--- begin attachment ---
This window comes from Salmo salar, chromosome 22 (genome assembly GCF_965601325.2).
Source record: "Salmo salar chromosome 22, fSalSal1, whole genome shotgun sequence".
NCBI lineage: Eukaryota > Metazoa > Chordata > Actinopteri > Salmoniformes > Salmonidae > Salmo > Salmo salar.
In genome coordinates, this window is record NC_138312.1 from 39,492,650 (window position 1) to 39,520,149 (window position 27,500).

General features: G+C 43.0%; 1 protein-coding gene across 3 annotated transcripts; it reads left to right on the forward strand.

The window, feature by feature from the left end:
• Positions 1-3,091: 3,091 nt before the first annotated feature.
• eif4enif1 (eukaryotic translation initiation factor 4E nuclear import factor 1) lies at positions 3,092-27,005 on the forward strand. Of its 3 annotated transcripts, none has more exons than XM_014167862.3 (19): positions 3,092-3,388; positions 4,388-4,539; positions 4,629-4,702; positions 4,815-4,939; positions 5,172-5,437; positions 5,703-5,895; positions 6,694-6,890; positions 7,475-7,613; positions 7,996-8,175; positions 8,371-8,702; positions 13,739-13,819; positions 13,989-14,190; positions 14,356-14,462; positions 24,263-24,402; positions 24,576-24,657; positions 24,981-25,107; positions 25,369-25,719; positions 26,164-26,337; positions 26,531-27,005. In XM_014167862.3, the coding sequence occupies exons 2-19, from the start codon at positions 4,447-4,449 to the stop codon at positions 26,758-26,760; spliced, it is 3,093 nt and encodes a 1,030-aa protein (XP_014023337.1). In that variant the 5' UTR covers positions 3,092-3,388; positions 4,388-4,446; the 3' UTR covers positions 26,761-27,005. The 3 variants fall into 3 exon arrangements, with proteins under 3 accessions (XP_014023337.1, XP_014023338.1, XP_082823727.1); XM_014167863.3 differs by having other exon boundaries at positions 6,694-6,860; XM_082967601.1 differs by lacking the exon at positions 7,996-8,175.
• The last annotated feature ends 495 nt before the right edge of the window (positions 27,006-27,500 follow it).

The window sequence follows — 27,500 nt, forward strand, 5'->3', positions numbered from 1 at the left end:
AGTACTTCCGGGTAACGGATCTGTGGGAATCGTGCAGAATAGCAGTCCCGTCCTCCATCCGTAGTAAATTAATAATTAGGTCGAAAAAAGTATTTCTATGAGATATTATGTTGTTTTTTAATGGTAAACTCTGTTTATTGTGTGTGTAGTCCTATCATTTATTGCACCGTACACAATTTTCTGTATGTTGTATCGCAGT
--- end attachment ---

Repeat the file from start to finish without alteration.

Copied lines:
This window comes from Salmo salar, chromosome 22 (genome assembly GCF_965601325.2).
Source record: "Salmo salar chromosome 22, fSalSal1, whole genome shotgun sequence".
NCBI lineage: Eukaryota > Metazoa > Chordata > Actinopteri > Salmoniformes > Salmonidae > Salmo > Salmo salar.
In genome coordinates, this window is record NC_138312.1 from 39,492,650 (window position 1) to 39,520,149 (window position 27,500).

General features: G+C 43.0%; 1 protein-coding gene across 3 annotated transcripts; it reads left to right on the forward strand.

The window, feature by feature from the left end:
• Positions 1-3,091: 3,091 nt before the first annotated feature.
• eif4enif1 (eukaryotic translation initiation factor 4E nuclear import factor 1) lies at positions 3,092-27,005 on the forward strand. Of its 3 annotated transcripts, none has more exons than XM_014167862.3 (19): positions 3,092-3,388; positions 4,388-4,539; positions 4,629-4,702; positions 4,815-4,939; positions 5,172-5,437; positions 5,703-5,895; positions 6,694-6,890; positions 7,475-7,613; positions 7,996-8,175; positions 8,371-8,702; positions 13,739-13,819; positions 13,989-14,190; positions 14,356-14,462; positions 24,263-24,402; positions 24,576-24,657; positions 24,981-25,107; positions 25,369-25,719; positions 26,164-26,337; positions 26,531-27,005. In XM_014167862.3, the coding sequence occupies exons 2-19, from the start codon at positions 4,447-4,449 to the stop codon at positions 26,758-26,760; spliced, it is 3,093 nt and encodes a 1,030-aa protein (XP_014023337.1). In that variant the 5' UTR covers positions 3,092-3,388; positions 4,388-4,446; the 3' UTR covers positions 26,761-27,005. The 3 variants fall into 3 exon arrangements, with proteins under 3 accessions (XP_014023337.1, XP_014023338.1, XP_082823727.1); XM_014167863.3 differs by having other exon boundaries at positions 6,694-6,860; XM_082967601.1 differs by lacking the exon at positions 7,996-8,175.
• The last annotated feature ends 495 nt before the right edge of the window (positions 27,006-27,500 follow it).

The window sequence follows — 27,500 nt, forward strand, 5'->3', positions numbered from 1 at the left end:
AGTACTTCCGGGTAACGGATCTGTGGGAATCGTGCAGAATAGCAGTCCCGTCCTCCATCCGTAGTAAATTAATAATTAGGTCGAAAAAAGTATTTCTATGAGATATTATGTTGTTTTTTAATGGTAAACTCTGTTTATTGTGTGTGTAGTCCTATCATTTATTGCACCGTACACAATTTTCTGTATGTTGTATCGCAGT